Report shines light on group's growth

LAWRENCEVILLE - Asian Americans in Gwinnett County and elsewhere need help, too.

That's the message from "A Community of Contrasts," a national report that looks at fast-growing Asian-American communities across the country and in metro Atlanta.

In Gwinnett County, where the Asian population jumped 355 percent between 1990 and 2000, Asian Americans make up 10 percent of the overall population, according to 2004 Census estimates.

Although many Asian Americans are well-educated, speak English and have carved out spots for themselves in the United States, many more are in need of social services, according to the report from several Asian-American organizations.

The gap between those that have found success and those that struggle is large compared to other races and ethnicities said Karen Narasaki, president of the Asian American Justice Center.

"There is now a significant Asian-American and Pacific Islander community in metro Atlanta," said Narasaki, whose office is in Washington, D.C.

"We want to point out that while some Asian Americans are doing quite well and contribute greatly to Atlanta's economy, there is also a significant number of Asians and Pacific Islanders who are struggling, primarily because of language barriers."

Based on Census data, the report says 42 percent of metro Atlanta's Asian population has limited English proficiency.

More than a quarter of Asian-American children struggle with English, and 70 percent of the community's senior citizens have trouble understanding or speaking it, according to the report.

Furthermore, one in four Asian-American households are "linguistically isolated," meaning no family member speaks English very well, according to the report.

Poverty is also an issue, Narasaki said.

Asian Americans in metro Atlanta have a 10 percent poverty rate, which is slightly higher than the 9 percent poverty rate for the region's entire population, according to the report.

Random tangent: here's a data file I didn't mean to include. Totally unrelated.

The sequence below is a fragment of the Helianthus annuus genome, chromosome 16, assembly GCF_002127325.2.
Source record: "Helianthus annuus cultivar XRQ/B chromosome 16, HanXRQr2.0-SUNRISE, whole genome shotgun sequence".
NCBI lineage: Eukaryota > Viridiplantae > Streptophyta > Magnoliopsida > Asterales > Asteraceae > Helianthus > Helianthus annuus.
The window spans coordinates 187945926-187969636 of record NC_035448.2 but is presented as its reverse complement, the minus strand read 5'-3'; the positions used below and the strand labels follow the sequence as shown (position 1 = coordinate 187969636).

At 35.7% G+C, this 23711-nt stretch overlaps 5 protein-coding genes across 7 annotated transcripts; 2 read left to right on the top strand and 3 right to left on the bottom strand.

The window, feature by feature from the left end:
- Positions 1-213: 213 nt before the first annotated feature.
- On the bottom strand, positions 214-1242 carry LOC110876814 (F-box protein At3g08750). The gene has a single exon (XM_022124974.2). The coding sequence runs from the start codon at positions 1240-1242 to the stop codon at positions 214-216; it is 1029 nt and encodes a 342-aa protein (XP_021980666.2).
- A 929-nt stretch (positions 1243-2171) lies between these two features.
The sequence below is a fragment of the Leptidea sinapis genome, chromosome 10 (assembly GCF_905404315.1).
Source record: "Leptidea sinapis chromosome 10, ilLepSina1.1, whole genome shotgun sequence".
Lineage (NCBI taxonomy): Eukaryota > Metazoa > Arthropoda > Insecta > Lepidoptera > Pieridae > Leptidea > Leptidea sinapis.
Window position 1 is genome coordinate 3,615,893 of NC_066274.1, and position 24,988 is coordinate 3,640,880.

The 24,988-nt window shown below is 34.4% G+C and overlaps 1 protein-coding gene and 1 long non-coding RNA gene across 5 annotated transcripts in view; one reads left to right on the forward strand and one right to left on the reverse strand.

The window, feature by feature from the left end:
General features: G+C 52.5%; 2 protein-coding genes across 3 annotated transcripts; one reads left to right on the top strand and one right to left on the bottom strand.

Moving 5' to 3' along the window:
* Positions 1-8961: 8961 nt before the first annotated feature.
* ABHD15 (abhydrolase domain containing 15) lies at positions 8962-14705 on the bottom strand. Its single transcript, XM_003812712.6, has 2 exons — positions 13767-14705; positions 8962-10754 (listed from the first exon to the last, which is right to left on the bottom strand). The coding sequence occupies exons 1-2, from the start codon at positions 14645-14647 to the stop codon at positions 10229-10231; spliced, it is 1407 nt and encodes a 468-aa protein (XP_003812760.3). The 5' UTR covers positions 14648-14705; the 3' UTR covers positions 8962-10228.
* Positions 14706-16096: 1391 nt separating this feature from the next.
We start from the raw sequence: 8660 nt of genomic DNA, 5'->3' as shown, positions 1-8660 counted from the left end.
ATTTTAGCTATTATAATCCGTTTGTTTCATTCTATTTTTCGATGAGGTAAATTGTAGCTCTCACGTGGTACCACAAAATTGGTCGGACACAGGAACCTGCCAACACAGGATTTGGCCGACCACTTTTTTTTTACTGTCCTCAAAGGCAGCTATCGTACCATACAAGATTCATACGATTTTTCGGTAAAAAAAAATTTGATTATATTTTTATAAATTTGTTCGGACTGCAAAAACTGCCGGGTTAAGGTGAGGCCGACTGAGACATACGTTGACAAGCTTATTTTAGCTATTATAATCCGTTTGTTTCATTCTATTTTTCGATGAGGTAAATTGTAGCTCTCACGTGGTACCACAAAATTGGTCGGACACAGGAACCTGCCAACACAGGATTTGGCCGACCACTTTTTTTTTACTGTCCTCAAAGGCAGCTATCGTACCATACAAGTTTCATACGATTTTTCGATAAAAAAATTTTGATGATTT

Asian Americans living in Gwinnett County fare better than those in other counties. They have an 8 percent poverty rate, according to the report. However, Gwinnett's overall poverty rate is 6 percent.

Marianne Chung, health director at the Pan Asian Center for Community Services in Doraville, said she hopes the report raises awareness about metro Atlanta's Asian-American population so that when government agencies draw up plans for delivering social services, they do not overlook the burgeoning community.

The Asian population itself is diverse, representing 42 sub-ethnic groups that speak more than 100 languages, Chung said.

That diversity, ranging from Koreans and Chinese to Cambodians and Indian Americans, makes delivering social services difficult, Chung said.

Chung said the Pan Asian Center, which provides health and human services, is seeing a growing request for help from Asian immigrants in Gwinnett County.

The No. 1 reason Asian Americans in metro Atlanta struggle is because of a lack of English skills, said Stephen Lee, a Gwinnett resident who works at the Center for Pan Asian Community Services.

"Language barriers are the main reason," said Lee, a Suwanee resident. "That causes troubles for those wanting to assimilate and adapt to new environments."

Some churches provide English classes to immigrants, said Lee, who educates Koreans and Vietnamese about the home-buying process in the United States.

"The language barrier is probably the most difficult and takes the longest to overcome," Lee said.

Narasaki said many times Asian Americans are overlooked.

"I think in Atlanta, when one thinks of race issues, one thinks of black and white, and when one thinks of immigrant issues, one thinks of Latinos," she said.

"The reality is Atlanta is much more complicated than that."